“I found out they were VA approved,” said Jasmine, putting finishing touches on Georgia’s toes. “I used Dad’s G.I. Bill. I was happy about that. I’ve been here since November and will be here until September. I love the one-on-one attention with the teachers, how close they are. If you have a question, you can stop and ask. I like how all the girls are nice and we don’t have any drama.”
Jasmine sets a good example.
“I always try to fix myself up, and not forget my own nails and hair,” she said. “Someone can walk in at 8. First impressions are everything. Sometimes, they will request me. I’m building a clientele. Walk-ins are awesome. You get to meet new people.”
“I want to work in a salon a year or two, and gain experience with present-day techniques,” she said. “I want to do weddings, photo shoots, That’s my goal. Hair and makeup. I even love doing pedicures, surprisingly.”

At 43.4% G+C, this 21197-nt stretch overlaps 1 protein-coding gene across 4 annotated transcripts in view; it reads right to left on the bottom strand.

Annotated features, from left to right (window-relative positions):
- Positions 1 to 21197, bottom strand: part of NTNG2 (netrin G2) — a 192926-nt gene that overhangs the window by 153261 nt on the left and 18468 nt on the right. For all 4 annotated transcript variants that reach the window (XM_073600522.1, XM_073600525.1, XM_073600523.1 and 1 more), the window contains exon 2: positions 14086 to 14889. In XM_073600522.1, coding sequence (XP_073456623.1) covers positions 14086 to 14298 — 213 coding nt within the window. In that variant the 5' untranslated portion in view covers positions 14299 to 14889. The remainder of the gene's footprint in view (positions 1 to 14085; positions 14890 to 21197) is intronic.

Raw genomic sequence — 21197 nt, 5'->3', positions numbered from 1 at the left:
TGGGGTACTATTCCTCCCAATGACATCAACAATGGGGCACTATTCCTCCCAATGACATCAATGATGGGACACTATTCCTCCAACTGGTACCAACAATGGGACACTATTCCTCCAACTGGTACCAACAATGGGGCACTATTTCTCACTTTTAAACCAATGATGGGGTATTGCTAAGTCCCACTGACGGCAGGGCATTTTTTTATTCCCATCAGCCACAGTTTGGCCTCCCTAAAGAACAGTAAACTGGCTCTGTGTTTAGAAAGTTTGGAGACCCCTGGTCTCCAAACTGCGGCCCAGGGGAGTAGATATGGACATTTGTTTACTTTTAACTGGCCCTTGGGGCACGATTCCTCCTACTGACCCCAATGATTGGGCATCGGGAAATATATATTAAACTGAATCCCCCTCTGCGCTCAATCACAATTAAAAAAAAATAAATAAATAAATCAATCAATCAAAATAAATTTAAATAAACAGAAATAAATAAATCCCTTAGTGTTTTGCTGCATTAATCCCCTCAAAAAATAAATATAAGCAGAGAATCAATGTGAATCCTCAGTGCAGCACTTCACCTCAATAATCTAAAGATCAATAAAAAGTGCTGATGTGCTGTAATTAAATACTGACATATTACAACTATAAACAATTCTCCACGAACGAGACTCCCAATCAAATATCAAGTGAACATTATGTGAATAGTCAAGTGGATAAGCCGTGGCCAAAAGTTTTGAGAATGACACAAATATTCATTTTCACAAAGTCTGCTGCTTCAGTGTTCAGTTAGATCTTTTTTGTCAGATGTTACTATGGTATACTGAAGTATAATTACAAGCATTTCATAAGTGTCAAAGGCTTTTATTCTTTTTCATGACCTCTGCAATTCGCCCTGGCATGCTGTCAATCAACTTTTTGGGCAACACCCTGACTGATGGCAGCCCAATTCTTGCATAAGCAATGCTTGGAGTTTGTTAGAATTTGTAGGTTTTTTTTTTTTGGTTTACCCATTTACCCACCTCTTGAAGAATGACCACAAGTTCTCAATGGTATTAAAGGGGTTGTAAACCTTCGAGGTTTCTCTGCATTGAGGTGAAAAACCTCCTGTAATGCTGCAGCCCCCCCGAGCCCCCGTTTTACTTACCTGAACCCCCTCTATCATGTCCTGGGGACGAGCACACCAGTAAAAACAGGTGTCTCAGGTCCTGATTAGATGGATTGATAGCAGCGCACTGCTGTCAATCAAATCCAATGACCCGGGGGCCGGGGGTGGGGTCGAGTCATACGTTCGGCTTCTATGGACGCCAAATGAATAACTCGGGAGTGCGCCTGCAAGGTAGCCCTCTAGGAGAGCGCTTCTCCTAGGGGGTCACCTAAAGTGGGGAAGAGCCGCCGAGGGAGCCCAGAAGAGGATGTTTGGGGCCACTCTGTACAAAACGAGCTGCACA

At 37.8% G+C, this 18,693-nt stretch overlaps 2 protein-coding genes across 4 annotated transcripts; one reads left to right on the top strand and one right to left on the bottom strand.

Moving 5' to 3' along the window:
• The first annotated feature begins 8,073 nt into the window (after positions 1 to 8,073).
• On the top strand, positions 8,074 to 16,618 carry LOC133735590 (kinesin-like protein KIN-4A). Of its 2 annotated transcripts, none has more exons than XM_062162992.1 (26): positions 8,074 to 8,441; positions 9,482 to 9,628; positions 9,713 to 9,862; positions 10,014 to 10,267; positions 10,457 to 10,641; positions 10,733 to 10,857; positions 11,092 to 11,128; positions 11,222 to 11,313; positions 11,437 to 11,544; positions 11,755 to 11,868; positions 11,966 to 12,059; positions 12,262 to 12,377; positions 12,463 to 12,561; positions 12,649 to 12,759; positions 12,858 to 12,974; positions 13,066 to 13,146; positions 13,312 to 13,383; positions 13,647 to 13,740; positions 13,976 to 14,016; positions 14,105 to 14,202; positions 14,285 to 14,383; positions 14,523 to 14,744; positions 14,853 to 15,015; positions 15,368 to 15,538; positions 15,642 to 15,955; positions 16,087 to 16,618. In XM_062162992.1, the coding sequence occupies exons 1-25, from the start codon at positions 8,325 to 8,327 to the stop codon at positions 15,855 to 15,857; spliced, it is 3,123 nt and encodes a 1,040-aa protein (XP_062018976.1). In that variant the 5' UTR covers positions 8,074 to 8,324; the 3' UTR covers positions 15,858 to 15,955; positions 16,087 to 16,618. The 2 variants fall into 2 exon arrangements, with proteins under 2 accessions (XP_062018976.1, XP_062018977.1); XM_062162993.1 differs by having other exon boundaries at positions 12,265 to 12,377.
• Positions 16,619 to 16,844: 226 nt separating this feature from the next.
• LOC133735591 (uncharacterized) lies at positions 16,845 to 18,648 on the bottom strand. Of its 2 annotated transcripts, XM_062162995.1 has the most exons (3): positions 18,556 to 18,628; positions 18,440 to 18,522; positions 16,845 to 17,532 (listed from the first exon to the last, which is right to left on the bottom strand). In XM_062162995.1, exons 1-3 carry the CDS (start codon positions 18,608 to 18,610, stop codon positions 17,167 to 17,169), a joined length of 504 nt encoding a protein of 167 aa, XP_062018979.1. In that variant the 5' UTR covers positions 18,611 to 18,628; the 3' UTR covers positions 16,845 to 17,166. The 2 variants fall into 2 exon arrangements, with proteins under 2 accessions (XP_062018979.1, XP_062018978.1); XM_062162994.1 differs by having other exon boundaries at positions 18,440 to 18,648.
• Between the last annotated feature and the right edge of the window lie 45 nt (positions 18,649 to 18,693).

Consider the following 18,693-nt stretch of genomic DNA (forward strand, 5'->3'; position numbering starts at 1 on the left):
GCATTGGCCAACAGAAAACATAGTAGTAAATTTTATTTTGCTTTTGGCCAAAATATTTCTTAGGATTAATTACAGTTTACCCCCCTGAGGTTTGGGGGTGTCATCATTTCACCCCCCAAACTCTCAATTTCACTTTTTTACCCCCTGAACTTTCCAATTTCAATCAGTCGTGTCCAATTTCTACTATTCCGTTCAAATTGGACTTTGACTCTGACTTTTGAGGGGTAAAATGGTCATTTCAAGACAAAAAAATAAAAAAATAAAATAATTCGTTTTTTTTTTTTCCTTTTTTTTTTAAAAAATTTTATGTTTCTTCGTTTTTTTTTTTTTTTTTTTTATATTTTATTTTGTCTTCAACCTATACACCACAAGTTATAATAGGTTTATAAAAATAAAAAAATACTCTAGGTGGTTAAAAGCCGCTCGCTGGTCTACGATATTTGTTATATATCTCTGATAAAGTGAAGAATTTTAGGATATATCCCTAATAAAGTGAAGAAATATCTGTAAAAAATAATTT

Georgia can tell.
“My feet feel wonderful, relaxed, soft,” she said as Jasmine removed cotton from between her toes. “I love pedicures and manicures. What I like about a pedicure is the massage, and I don’t have naked toes. It’s just a nice calming experience. Miss Jasmine is good.”
That day’s color? An OPI red shade, Embarca-Dare Ya!
“In the summer, I am red,” said Georgia. “I like red. In off months, the manicurist will pick it out. I don’t want green or blue.”
Georgia didn’t know she liked pedicures until her sister-in-law talked her into one.
“I never thought about it,” said the former cemetery manager. “She kept on me and on me.”
Georgia also likes facials.
“When you get older, it’s nice to have the treatment. There are different kinds, but I like the normal one, microderm abrasion. I had one yesterday. It was only (the student’s) second time doing one. You can’t expect it to be like someone who has been here eight months. It’s still relaxing.”